But if you were to borrow for a 30-year mortgage, the lender would miss 30 years’ worth of opportunities. So, they’d charge you more for that.

Since Americans, on average, stay in their houses for ten years, the 10-year yield is more important to banks than the 30-year yield.

In this example, the 3-month yield is 1.00%, and the 10-year yield is 3.00%, so the banks, on average, are making 2.00% on their loans.

And they’ll keep lending because of that.

In a growing economy, we’ll see a normal curve.  And if the economy grows quickly, we’ll see the curve steepen.

But the curve will flatten if the economy is stagnant or losing steam.

Of course, below is a stylized schematic.

No curve is ever that perfectly flat.


A flat curve, especially after being steep, signals uncertainty.

The market isn’t quite sure what’s next.

Specifically speaking, the 3m and 10-year yields are equal, so the banks stop making money on newly approved loans.

And they’ll be more reluctant to lend.

But if the curve inverts, we’re in a bit of trouble.


An inverted curve signals economic trouble.

This is where the market believes rate cuts are imminent because of economic woes.

In this case, the banks are losing money on their loans.

As they have to keep rolling their 3-month funding, their 2.00% 10-year loan costs them 3.00% to fund.

If this keeps up, the bank will go bust and close.

Don’t think this can happen?

Here’s a picture of the now-defunct Northern Rock bank in the UK amid a bank run in 2008:


Everyone was trying to get their money out.

Deposit insurance only covers up to a certain amount. Above that level, you lose.

Why are we talking about yield curves today?

What’s Happened

The 3-month/10-year curve just inverted.

And when that happens, we tend to go into recession.

Here’s the data from the Federal Reserve itself:


Those red circles are the times the curve has inverted.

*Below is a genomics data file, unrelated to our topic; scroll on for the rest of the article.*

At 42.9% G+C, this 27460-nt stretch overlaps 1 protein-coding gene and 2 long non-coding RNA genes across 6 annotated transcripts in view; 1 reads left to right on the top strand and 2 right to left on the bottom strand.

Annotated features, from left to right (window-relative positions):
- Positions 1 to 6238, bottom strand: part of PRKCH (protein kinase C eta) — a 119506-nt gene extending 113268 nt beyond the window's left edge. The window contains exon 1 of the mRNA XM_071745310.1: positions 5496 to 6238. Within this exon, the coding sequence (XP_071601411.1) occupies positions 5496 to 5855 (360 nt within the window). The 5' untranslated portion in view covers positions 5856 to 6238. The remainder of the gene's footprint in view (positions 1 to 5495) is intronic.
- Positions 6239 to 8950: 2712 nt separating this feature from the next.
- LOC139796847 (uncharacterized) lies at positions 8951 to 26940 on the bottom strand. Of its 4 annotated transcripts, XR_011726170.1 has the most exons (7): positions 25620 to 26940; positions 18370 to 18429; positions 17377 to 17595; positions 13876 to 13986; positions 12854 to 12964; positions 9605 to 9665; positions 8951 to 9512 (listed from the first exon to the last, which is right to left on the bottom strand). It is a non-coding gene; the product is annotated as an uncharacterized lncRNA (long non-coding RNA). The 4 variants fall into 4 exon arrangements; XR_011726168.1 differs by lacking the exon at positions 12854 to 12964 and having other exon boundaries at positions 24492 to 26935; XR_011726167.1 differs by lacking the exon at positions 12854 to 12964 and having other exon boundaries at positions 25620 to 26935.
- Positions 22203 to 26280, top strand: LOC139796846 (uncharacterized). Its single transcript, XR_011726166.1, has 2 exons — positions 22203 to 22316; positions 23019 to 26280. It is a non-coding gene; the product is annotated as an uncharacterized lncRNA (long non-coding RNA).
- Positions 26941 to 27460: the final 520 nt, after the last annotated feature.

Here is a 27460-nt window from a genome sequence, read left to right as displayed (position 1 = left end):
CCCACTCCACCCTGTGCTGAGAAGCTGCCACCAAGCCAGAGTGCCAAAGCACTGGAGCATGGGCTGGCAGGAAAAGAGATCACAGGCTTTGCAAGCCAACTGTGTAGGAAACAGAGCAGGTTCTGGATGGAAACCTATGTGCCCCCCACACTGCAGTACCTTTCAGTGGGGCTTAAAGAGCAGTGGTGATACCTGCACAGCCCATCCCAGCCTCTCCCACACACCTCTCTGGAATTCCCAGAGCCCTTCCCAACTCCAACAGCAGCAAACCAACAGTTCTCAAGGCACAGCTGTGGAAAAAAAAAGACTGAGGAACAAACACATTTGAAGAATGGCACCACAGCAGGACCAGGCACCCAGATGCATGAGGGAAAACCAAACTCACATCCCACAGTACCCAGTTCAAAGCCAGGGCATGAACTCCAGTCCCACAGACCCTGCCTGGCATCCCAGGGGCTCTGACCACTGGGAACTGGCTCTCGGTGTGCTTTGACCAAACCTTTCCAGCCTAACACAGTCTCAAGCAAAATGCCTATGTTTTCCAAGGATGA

You’ll notice that gray bars closely follow those red circles. The gray bars represent recessions.

The Imminent Recession

Imminent recession?

I think we’re already in one.

But don’t take it from me: I think Joke Biden died years ago… It’s just no one told him yet.

On a more serious note, we’ve been contracting for a couple of quarters now.


But the “two consecutive quarters of negative growth” definition for recession doesn’t count anymore… and certainly mustn’t be mentioned before the mid-term elections.

And to be fair, the Atlanta Fed’s GDPNow estimate for GDP growth is near 3%.


Credit: Federal Reserve Bank of Atlanta

Still, we cannot and must not ignore the 3m-10y yield curve’s warning.

It’s been right every time so far.

Wrap Up

The yield curve is a complicated subject that deserves more attention than 1,000 words.

Still, if you understand what we’ve discussed today, you’ll be far ahead of your fellow man.

As Murray Rothbard once said, “It is no crime to be ignorant of economics, which is, after all, a specialized discipline and one that most people consider to be a 'dismal science.' But it is totally irresponsible to have a loud and vociferous opinion on economic subjects while remaining in this state of ignorance.”

Every day we strive to become more knowledgeable and banish our ignorance. It’s the most responsible thing we can do.

Well done!

And have a wonderful weekend!